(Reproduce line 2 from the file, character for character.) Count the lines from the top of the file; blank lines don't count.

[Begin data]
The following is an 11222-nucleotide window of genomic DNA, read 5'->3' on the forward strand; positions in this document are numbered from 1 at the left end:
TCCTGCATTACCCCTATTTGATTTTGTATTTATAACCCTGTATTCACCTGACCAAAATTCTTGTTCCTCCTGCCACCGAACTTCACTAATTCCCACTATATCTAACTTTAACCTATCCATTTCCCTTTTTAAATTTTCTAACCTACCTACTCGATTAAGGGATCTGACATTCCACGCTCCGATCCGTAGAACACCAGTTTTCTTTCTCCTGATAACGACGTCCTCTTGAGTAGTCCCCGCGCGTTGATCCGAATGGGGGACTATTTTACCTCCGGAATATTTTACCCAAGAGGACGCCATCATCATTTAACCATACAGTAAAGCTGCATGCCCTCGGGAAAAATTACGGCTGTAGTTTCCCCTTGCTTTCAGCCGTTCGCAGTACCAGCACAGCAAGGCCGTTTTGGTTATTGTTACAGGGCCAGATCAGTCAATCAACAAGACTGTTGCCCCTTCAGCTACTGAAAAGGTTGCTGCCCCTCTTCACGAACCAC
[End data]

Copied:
TCCTGCATTACCCCTATTTGATTTTGTATTTATAACCCTGTATTCACCTGACCAAAATTCTTGTTCCTCCTGCCACCGAACTTCACTAATTCCCACTATATCTAACTTTAACCTATCCATTTCCCTTTTTAAATTTTCTAACCTACCTACTCGATTAAGGGATCTGACATTCCACGCTCCGATCCGTAGAACACCAGTTTTCTTTCTCCTGATAACGACGTCCTCTTGAGTAGTCCCCGCGCGTTGATCCGAATGGGGGACTATTTTACCTCCGGAATATTTTACCCAAGAGGACGCCATCATCATTTAACCATACAGTAAAGCTGCATGCCCTCGGGAAAAATTACGGCTGTAGTTTCCCCTTGCTTTCAGCCGTTCGCAGTACCAGCACAGCAAGGCCGTTTTGGTTATTGTTACAGGGCCAGATCAGTCAATCAACAAGACTGTTGCCCCTTCAGCTACTGAAAAGGTTGCTGCCCCTCTTCACGAACCAC